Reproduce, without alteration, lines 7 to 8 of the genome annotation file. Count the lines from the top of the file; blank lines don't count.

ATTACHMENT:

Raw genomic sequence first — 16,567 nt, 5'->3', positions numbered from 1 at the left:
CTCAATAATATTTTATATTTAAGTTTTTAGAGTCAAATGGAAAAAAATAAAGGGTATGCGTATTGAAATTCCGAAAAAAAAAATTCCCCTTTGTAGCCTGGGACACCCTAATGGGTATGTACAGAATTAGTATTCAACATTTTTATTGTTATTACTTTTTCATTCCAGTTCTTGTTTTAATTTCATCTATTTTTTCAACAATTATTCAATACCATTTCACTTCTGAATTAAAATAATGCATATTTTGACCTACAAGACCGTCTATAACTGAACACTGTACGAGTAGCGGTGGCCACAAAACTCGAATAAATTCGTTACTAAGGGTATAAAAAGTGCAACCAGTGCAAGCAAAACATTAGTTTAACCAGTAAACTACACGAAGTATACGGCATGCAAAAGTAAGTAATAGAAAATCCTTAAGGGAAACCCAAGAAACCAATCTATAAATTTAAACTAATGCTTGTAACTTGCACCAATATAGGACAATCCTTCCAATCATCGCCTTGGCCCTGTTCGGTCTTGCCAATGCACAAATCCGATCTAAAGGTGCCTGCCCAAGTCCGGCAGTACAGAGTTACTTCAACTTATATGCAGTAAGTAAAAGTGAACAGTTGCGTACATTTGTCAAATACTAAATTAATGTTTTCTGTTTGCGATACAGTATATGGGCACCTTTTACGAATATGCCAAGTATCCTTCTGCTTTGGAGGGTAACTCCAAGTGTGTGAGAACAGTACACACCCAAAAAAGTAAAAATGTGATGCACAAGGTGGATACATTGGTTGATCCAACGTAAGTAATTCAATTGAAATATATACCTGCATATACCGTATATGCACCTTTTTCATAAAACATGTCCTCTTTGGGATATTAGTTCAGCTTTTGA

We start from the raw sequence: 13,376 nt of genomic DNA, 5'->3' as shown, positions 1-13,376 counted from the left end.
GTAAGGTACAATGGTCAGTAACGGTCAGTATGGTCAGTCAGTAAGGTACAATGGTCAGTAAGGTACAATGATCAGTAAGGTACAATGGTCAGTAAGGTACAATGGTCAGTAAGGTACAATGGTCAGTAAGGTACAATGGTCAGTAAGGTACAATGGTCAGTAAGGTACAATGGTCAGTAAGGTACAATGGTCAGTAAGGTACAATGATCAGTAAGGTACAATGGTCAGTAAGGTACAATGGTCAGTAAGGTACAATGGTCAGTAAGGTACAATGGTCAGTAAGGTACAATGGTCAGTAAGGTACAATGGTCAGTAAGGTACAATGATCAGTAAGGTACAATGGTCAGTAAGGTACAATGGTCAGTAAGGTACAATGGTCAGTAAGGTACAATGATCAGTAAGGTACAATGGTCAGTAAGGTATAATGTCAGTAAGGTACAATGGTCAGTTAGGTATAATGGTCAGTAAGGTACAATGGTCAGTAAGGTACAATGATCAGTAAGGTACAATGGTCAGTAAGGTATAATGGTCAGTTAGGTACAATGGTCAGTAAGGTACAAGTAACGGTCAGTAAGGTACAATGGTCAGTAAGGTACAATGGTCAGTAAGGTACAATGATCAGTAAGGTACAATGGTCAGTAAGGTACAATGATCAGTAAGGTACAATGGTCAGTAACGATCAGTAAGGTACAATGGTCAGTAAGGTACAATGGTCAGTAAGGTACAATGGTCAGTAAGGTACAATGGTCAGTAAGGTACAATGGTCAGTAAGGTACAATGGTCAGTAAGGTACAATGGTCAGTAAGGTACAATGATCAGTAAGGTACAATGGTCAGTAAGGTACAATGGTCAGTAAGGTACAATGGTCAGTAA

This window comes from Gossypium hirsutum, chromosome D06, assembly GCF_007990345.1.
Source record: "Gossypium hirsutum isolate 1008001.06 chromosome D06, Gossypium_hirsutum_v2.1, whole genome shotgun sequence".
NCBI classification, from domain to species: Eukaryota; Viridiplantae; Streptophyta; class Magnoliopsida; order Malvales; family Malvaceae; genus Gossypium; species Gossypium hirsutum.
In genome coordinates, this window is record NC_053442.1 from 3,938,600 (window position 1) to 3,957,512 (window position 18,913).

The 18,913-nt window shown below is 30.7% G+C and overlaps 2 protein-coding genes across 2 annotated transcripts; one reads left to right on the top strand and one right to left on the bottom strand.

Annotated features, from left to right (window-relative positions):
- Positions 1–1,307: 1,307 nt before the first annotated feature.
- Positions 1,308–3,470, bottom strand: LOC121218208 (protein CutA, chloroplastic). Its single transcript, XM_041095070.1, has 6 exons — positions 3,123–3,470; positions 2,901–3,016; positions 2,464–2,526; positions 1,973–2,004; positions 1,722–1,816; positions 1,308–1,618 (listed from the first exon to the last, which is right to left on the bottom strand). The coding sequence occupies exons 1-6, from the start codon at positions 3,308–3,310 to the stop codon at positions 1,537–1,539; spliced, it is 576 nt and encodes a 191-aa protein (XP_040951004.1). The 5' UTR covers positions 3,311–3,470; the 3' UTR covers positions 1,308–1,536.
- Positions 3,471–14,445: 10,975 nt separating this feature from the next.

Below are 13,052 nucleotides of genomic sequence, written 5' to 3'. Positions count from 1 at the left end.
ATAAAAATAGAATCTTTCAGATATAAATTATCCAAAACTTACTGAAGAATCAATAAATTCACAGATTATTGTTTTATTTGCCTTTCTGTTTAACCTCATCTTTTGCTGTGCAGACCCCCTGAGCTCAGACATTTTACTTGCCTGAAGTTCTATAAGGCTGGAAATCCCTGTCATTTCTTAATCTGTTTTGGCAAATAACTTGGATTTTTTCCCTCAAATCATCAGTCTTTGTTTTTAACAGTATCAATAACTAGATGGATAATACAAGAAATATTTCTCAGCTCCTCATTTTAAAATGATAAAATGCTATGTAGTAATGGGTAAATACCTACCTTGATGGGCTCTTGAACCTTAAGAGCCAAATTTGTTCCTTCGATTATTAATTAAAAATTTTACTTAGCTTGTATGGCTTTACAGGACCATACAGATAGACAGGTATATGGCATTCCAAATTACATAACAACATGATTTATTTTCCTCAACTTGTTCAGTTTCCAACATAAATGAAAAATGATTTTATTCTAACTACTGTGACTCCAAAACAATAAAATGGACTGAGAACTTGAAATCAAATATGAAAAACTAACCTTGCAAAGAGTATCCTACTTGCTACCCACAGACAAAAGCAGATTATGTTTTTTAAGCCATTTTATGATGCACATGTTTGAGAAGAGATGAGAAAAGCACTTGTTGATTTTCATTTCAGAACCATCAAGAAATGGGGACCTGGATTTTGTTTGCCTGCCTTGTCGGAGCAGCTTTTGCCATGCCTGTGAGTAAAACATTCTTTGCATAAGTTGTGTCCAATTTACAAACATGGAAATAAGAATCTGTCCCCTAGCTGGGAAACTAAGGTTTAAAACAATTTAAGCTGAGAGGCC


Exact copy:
NCBI classification, from domain to species: Eukaryota; Viridiplantae; Streptophyta; class Magnoliopsida; order Malvales; family Malvaceae; genus Gossypium; species Gossypium hirsutum.
In genome coordinates, this window is record NC_053442.1 from 3,938,600 (window position 1) to 3,957,512 (window position 18,913).